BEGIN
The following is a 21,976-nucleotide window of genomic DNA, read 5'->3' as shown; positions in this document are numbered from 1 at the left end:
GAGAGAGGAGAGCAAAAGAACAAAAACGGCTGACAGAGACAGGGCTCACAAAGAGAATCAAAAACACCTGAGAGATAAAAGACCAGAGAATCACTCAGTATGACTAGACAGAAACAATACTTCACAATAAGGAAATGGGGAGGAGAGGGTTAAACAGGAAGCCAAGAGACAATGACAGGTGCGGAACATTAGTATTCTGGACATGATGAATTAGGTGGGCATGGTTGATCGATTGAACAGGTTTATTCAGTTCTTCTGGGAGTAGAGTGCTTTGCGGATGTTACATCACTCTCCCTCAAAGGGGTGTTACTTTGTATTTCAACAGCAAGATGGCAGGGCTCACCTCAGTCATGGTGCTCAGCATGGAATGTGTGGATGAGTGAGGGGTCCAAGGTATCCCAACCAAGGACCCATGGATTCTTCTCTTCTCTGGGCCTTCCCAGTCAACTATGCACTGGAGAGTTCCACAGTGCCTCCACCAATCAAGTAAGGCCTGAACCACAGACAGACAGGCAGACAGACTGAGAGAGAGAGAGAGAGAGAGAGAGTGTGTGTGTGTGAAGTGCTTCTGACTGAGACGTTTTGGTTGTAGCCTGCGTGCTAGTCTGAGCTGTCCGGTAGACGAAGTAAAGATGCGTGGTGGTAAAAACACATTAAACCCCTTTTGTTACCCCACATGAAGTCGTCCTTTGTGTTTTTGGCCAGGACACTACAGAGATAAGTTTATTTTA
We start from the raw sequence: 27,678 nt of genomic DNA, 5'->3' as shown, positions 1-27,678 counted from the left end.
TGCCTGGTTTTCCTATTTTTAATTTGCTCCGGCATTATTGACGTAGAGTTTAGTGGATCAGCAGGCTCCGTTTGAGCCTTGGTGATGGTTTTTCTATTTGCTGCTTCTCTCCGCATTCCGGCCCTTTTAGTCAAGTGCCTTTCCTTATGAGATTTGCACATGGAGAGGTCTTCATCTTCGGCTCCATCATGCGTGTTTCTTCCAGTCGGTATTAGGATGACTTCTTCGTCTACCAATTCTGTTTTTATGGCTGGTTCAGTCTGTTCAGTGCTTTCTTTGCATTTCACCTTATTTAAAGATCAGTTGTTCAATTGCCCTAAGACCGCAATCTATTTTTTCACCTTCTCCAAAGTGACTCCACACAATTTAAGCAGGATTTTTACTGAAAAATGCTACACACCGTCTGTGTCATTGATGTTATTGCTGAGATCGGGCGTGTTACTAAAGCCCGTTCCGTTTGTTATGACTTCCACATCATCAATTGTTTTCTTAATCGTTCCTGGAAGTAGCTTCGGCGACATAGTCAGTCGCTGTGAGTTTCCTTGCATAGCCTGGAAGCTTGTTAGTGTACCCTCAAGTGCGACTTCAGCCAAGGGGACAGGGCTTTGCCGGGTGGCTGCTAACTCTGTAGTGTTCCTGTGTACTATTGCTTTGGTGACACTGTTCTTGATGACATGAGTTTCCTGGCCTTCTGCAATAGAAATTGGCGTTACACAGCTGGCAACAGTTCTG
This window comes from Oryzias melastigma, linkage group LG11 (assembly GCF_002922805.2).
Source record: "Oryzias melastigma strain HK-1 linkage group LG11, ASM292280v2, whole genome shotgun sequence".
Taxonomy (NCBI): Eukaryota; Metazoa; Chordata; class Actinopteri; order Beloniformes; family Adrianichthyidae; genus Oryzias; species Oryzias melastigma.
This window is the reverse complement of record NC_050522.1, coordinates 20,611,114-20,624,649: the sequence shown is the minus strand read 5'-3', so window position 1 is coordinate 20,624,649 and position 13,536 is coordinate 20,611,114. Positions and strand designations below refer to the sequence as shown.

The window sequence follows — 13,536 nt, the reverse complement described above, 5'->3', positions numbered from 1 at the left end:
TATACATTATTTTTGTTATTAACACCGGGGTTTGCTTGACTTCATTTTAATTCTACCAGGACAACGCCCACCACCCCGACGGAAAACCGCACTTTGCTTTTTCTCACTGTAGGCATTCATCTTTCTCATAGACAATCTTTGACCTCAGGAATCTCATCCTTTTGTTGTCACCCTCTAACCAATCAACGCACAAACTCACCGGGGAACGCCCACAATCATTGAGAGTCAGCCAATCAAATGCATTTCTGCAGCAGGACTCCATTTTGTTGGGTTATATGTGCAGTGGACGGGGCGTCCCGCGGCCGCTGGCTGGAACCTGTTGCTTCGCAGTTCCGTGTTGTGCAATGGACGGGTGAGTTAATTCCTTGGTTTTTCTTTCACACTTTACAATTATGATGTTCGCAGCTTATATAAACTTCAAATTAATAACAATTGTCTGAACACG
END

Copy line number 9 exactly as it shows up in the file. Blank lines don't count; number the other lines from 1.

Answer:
The window sequence follows — 13,536 nt, the reverse complement described above, 5'->3', positions numbered from 1 at the left end: